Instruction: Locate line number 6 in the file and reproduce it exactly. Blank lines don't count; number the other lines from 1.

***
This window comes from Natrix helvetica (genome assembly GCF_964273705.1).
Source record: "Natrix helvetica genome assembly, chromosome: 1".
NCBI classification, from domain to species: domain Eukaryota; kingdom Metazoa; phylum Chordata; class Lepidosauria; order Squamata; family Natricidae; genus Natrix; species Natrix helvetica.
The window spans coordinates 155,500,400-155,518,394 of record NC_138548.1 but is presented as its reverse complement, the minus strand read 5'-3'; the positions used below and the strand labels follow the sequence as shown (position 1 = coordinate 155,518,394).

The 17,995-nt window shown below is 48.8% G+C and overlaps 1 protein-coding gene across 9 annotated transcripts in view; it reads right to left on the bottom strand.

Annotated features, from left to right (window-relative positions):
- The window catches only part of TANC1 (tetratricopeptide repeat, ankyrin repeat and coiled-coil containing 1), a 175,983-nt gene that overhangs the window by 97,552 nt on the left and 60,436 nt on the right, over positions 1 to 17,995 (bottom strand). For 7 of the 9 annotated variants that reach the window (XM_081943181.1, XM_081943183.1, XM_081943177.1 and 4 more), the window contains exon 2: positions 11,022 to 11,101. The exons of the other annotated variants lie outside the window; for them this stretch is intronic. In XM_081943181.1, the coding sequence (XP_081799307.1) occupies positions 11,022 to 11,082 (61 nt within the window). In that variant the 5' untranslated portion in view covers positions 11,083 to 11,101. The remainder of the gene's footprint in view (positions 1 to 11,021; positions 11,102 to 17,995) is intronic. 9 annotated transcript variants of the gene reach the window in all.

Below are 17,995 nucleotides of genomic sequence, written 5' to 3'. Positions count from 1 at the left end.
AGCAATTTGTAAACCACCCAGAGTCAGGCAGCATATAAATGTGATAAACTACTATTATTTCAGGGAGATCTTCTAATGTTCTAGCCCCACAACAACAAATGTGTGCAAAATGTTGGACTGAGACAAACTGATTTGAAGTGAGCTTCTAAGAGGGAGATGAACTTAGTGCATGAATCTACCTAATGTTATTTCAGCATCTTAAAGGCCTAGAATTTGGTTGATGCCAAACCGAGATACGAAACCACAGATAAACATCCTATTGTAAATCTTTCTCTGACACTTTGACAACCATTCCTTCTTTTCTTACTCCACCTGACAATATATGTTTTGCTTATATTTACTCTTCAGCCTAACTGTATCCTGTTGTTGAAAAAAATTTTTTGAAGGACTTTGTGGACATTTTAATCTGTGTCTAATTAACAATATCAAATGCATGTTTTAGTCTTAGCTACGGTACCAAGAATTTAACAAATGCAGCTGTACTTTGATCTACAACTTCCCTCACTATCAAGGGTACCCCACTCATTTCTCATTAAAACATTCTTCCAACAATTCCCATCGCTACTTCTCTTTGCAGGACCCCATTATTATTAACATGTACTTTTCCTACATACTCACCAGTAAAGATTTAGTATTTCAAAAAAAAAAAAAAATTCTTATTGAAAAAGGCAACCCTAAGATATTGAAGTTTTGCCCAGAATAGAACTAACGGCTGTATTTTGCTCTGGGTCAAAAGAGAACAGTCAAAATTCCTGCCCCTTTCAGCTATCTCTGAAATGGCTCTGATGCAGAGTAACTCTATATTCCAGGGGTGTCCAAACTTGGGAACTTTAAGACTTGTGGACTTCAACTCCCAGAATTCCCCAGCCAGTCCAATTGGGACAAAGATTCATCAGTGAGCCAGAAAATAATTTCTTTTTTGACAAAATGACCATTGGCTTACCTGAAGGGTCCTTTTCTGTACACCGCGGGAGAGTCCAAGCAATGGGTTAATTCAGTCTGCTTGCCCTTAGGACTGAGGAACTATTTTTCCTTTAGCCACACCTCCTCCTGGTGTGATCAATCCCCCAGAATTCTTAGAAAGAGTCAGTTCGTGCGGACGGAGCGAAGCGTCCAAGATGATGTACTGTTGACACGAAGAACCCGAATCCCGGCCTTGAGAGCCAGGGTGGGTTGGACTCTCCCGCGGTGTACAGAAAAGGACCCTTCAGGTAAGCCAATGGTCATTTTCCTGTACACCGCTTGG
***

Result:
Annotated features, from left to right (window-relative positions):